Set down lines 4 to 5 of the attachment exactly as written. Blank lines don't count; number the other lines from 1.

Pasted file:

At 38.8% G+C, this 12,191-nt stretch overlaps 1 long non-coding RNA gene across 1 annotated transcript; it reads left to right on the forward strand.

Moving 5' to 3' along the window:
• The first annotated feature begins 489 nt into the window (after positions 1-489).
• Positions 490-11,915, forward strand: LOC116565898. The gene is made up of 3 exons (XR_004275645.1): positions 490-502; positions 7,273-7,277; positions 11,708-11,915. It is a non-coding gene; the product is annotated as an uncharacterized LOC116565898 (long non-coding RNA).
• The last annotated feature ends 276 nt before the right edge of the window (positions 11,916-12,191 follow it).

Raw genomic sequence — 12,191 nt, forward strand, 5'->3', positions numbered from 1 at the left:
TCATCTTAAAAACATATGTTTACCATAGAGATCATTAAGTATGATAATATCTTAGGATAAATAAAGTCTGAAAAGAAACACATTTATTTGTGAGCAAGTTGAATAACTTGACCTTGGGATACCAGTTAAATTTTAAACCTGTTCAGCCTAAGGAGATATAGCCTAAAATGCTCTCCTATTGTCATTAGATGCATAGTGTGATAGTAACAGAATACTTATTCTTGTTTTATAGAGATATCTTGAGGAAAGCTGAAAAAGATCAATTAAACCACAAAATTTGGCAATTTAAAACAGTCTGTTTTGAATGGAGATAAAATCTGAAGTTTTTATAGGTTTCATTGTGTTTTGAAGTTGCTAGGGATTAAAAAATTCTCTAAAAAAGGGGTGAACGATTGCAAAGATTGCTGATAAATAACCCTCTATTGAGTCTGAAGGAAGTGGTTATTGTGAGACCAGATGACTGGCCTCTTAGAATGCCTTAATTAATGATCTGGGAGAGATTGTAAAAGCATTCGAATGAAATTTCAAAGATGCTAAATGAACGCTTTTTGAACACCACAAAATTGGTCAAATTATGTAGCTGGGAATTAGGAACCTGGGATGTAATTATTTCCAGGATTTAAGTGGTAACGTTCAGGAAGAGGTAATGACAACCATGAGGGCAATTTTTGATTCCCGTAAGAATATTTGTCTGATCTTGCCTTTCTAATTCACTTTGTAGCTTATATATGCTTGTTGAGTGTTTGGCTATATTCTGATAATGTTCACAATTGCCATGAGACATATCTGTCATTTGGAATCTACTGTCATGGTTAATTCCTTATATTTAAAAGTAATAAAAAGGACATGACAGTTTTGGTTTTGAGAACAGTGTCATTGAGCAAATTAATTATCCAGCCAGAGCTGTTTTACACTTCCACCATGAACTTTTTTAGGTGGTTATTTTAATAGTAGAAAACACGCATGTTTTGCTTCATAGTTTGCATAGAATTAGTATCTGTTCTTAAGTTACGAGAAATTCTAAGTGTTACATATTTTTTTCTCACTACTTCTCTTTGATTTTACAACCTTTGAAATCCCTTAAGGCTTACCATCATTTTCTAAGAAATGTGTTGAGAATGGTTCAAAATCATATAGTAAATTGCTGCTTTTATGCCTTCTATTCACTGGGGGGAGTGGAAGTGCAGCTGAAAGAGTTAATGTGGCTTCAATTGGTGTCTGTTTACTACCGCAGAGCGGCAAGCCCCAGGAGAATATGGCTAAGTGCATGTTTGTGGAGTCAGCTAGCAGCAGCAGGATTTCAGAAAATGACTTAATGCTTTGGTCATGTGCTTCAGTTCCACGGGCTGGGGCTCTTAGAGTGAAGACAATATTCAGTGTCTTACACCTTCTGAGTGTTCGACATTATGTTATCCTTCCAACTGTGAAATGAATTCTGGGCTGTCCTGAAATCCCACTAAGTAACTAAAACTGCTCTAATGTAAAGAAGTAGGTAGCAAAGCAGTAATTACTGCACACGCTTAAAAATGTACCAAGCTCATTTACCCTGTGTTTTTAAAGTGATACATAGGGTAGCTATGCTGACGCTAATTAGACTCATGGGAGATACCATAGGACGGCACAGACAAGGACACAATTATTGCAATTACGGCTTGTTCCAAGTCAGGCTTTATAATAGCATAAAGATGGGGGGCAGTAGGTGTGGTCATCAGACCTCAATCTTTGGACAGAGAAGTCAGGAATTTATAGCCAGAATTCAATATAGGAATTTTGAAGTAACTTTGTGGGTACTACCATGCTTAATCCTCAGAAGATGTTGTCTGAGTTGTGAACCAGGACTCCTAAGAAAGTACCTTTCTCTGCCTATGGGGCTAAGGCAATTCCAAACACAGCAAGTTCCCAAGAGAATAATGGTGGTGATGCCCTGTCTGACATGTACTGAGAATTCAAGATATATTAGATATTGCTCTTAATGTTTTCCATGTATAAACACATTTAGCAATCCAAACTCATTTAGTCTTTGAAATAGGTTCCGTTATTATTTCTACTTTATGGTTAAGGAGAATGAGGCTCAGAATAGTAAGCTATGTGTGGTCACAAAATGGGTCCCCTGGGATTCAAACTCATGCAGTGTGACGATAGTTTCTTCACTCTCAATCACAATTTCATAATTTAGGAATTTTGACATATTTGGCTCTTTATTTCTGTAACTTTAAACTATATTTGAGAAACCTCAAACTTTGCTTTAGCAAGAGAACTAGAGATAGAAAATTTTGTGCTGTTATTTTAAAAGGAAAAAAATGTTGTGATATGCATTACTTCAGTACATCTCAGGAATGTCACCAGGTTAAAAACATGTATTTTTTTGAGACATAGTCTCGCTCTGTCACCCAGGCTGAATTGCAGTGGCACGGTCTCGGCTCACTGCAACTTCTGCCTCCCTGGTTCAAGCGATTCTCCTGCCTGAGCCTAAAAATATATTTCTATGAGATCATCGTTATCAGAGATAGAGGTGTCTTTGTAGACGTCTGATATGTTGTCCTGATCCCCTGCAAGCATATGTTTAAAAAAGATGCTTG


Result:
• Positions 490-11,915, forward strand: LOC116565898. The gene is made up of 3 exons (XR_004275645.1): positions 490-502; positions 7,273-7,277; positions 11,708-11,915. It is a non-coding gene; the product is annotated as an uncharacterized LOC116565898 (long non-coding RNA).
• The last annotated feature ends 276 nt before the right edge of the window (positions 11,916-12,191 follow it).